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28. srp on August 24, 2006 7:06 PM writes...

Two possibilties: 1)"Spontaneous" endothermic reactions--I've seen actual disagreements between authorities about whether these are properly named, but it seems at first quite mysterious that you mix some stuff and it gets cold. 2) Gibbs's phase rule.

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29. bonzo on August 24, 2006 7:07 PM writes...

Not NMR per se - how about MRI?

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30. GC on August 24, 2006 9:15 PM writes...

Thinking about SRP/#28's, I think a great one, period, is transition state theory. Despite the fact that it's possibly the MOST amenable topic in chemistry to a simple metaphor (rolling a ball up and down a hill), people at all levels seem to get tripped up on it to varying degrees.

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31. Anonymous on August 24, 2006 9:28 PM writes...

How about Gravity?

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32. grad on August 24, 2006 11:34 PM writes...

the photoelectric effect. young's double slit experiment. Millikan's oil-drop experiment, superconductivity. Spin/stern-gerlach. Conduction.

Some of these are easier than others. And honestly I think explaining what spin is to non-scientists is much harder than we're giving credit for with these generic NMR answers.

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33. daen on August 25, 2006 1:27 AM writes...

MRI's a good one. Perhaps explaining some of those co-registered imaging techniques (MRI-FDG or MRI-PET) might more engaging. Also, people might get NMR in a lab analysis context after having been introduced to the much more visually immediate MRI.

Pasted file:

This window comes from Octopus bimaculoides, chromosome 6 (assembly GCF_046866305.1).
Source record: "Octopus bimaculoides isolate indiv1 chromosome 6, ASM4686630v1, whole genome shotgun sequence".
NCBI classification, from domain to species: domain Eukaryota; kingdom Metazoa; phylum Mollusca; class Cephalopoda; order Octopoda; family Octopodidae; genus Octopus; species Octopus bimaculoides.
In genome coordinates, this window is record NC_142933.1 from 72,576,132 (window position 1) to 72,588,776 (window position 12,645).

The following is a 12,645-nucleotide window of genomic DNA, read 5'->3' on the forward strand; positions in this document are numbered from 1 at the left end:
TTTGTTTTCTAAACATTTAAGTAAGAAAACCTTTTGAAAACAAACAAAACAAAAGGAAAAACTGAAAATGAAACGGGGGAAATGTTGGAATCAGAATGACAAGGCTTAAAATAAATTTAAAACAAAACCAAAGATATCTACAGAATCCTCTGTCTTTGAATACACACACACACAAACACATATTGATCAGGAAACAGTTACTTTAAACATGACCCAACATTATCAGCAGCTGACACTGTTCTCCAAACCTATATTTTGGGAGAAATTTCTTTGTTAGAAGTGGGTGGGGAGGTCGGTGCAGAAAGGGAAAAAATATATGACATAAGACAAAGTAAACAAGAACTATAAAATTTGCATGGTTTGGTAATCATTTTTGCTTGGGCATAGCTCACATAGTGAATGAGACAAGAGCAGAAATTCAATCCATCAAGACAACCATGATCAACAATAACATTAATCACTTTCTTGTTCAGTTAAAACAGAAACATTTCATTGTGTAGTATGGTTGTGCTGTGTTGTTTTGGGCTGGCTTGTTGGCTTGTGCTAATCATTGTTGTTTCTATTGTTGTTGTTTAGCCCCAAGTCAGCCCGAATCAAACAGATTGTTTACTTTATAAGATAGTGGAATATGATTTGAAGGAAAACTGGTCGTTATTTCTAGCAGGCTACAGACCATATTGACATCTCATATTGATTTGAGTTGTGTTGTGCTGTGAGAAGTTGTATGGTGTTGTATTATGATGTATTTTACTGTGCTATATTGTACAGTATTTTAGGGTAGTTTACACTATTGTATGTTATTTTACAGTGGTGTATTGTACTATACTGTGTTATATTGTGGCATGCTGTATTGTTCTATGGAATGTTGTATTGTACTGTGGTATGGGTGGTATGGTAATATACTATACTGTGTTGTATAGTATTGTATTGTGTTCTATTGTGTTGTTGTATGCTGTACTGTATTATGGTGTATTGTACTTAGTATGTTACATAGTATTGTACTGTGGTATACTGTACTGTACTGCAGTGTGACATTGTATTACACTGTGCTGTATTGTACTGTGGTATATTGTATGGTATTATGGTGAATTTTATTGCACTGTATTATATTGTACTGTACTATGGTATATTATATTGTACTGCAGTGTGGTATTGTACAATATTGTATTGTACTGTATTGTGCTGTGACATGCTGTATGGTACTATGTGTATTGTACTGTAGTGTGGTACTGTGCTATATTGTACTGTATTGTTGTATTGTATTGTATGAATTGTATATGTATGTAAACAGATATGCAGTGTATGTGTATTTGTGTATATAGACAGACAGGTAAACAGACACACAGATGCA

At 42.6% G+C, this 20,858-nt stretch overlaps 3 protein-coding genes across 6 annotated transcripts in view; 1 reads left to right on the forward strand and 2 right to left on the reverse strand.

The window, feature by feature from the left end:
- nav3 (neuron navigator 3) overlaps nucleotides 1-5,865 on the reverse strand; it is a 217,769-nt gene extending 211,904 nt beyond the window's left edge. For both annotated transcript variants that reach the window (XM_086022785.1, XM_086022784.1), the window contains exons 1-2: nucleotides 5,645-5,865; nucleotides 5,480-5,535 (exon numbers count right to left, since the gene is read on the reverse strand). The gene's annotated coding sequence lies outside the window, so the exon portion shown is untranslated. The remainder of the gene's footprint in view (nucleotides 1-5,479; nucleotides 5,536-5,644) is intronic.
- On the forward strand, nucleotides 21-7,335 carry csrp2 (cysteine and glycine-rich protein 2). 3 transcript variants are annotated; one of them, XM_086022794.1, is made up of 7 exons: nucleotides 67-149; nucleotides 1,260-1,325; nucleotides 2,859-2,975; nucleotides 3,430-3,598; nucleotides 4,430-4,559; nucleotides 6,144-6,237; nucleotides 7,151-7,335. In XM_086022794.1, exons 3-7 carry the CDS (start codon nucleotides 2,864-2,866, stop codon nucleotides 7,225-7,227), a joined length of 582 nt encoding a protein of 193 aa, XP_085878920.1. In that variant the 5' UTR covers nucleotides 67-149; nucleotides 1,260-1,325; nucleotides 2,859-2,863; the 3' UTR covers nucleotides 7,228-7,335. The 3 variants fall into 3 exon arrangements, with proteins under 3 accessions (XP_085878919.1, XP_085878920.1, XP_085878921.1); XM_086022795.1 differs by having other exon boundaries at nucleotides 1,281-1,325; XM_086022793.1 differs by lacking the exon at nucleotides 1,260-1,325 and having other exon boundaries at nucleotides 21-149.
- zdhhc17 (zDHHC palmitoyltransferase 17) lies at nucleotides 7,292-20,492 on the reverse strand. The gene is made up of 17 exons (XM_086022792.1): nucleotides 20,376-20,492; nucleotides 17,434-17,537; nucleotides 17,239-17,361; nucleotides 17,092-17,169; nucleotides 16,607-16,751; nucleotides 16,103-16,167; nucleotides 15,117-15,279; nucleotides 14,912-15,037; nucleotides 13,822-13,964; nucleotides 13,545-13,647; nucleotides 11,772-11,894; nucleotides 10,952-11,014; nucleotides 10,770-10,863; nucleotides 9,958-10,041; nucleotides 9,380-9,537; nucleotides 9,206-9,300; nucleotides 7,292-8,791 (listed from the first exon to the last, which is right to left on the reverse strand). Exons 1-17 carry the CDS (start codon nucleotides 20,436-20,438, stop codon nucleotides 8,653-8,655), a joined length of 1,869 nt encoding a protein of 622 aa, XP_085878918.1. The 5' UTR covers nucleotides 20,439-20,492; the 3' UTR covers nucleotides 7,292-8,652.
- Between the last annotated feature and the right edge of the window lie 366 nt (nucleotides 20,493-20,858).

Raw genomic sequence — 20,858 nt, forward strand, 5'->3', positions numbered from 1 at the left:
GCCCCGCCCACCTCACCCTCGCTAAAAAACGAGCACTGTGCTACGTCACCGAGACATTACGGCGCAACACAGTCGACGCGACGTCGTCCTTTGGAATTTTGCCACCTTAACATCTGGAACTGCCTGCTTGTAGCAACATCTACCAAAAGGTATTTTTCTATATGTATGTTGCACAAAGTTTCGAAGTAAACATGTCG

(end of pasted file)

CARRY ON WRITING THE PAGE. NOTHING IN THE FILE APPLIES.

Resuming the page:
The Riemann zeta function is a tricky one to explain. Some of the topological issues are actually easier to explain, like Perelman's solution to the Poincaré Conjecture because you can use 2D or 3D analogues to explain then (lassoing a baseball vs lasooing a donut for example). Explaining _why_ that's important is much trickier ...

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34. Nicholas Condon on August 25, 2006 8:48 AM writes...

The difficult thing about chirality isn't the simple fact of "handedness" (which, given that we have hands, is fairly easy to explain with metaphor), it's the more elaborate consequences of it, like what happens with multiple stereogenic centers on one molecule. I suppose that makes it an accessible concept with difficult implicaitons, so maybe it's not the right topic for the question at hand.